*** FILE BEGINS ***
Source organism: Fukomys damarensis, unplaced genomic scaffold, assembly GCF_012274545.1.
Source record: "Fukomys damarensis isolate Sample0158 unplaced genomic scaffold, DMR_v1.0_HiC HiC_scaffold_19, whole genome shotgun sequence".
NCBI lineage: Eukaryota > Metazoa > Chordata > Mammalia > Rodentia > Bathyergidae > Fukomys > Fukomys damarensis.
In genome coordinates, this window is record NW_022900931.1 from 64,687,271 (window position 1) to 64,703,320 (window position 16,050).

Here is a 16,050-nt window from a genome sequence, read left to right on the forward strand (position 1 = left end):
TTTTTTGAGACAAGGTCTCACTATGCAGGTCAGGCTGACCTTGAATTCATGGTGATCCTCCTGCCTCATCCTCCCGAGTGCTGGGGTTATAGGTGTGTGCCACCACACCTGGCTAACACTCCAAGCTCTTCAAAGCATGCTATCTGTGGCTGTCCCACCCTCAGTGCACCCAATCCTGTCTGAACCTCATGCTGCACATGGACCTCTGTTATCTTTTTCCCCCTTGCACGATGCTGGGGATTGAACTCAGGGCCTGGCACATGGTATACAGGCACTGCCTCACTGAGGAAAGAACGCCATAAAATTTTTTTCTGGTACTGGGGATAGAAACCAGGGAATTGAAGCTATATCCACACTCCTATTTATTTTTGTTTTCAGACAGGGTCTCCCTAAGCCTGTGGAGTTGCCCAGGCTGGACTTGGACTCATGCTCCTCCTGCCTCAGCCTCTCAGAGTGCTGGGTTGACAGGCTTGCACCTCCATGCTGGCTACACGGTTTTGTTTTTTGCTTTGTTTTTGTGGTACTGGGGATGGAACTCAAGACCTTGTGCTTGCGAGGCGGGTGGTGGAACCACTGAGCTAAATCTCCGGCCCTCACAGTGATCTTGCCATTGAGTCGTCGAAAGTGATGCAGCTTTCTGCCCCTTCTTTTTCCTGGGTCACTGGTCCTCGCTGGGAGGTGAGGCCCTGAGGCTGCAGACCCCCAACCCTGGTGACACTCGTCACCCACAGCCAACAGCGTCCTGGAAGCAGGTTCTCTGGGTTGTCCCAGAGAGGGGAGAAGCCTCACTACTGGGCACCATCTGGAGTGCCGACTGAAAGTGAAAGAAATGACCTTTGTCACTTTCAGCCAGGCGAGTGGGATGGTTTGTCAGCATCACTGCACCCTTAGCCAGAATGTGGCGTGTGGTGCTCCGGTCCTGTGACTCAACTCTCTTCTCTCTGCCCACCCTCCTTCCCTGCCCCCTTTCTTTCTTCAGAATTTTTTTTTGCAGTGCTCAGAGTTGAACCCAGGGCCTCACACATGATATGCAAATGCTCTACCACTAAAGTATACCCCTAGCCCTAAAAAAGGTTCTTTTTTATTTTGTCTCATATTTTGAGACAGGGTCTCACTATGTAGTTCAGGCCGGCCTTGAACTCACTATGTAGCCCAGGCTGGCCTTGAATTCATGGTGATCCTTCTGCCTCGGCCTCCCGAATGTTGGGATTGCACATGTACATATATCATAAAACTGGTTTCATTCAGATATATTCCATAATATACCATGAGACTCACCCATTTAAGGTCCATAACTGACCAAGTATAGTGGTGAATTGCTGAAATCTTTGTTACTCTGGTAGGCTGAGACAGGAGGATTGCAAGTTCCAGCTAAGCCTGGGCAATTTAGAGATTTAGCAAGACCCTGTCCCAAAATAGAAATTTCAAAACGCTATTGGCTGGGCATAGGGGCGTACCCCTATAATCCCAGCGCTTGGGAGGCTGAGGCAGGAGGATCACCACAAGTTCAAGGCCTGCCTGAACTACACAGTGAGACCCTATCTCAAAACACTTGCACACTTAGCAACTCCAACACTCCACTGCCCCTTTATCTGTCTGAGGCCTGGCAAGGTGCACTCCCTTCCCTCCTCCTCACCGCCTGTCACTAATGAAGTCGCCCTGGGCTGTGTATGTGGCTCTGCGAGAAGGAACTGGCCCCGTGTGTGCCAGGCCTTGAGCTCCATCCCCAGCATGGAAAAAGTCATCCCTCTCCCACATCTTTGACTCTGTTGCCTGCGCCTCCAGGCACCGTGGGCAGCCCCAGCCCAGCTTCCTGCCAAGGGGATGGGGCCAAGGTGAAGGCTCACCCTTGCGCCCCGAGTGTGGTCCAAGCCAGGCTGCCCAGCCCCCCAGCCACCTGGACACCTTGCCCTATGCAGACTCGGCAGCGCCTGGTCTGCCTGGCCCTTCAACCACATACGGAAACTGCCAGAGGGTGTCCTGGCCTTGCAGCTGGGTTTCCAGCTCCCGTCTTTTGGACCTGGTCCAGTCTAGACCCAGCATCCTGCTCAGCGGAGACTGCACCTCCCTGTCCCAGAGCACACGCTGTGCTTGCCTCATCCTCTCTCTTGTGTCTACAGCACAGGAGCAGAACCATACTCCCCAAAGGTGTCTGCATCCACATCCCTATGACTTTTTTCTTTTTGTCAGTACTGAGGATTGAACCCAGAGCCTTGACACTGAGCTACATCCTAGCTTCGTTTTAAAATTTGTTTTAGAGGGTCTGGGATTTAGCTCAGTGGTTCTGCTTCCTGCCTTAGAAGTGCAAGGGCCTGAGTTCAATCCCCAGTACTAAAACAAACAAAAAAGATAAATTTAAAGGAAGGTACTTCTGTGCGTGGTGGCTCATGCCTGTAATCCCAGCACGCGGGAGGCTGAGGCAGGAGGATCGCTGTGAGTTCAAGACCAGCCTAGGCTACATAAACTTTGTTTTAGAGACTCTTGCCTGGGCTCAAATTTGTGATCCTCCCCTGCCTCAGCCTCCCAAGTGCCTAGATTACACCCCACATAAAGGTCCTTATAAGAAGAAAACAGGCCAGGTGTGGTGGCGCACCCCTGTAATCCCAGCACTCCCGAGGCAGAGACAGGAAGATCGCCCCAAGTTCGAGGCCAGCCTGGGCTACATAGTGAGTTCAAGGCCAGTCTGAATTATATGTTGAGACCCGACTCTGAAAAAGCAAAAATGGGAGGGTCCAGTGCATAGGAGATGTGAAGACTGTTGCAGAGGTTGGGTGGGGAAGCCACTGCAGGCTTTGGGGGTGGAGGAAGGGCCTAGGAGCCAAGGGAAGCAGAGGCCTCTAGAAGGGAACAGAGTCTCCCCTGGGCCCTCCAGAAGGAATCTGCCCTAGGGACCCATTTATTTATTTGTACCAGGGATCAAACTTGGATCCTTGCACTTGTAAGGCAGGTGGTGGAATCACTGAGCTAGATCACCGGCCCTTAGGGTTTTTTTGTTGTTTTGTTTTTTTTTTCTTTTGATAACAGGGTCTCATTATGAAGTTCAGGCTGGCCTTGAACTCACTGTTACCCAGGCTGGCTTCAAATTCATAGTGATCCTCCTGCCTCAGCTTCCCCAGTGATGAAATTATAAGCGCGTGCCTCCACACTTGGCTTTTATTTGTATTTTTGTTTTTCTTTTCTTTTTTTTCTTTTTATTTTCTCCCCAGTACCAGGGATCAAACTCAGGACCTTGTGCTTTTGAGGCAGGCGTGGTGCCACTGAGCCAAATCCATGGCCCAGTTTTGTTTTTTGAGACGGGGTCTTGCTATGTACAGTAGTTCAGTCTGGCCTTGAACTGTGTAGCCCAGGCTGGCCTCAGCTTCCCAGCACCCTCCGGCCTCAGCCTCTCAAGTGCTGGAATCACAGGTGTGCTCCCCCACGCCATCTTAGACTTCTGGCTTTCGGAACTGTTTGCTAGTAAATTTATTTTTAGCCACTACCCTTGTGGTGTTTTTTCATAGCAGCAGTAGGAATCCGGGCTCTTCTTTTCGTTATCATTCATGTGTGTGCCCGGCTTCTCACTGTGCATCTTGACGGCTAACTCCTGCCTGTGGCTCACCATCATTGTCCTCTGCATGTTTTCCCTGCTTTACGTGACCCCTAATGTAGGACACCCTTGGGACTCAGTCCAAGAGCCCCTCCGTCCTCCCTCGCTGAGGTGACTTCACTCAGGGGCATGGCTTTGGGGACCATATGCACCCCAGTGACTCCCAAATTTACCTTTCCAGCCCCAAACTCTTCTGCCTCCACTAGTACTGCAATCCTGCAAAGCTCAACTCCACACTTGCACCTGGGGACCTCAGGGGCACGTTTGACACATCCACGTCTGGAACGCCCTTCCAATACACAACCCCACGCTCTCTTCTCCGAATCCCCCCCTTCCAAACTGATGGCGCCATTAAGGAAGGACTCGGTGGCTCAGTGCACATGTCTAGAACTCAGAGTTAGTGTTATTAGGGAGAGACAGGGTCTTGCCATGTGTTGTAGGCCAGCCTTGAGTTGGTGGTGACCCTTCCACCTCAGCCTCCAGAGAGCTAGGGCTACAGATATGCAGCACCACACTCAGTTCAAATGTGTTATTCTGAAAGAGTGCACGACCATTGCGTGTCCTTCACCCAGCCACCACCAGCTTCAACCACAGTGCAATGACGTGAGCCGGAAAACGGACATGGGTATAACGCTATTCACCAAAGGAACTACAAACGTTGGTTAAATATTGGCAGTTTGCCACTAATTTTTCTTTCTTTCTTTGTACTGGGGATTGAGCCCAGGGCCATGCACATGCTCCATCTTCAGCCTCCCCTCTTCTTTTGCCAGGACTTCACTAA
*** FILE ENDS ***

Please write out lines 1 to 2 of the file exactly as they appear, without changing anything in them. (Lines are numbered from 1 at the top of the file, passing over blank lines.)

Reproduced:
Source organism: Fukomys damarensis, unplaced genomic scaffold, assembly GCF_012274545.1.
Source record: "Fukomys damarensis isolate Sample0158 unplaced genomic scaffold, DMR_v1.0_HiC HiC_scaffold_19, whole genome shotgun sequence".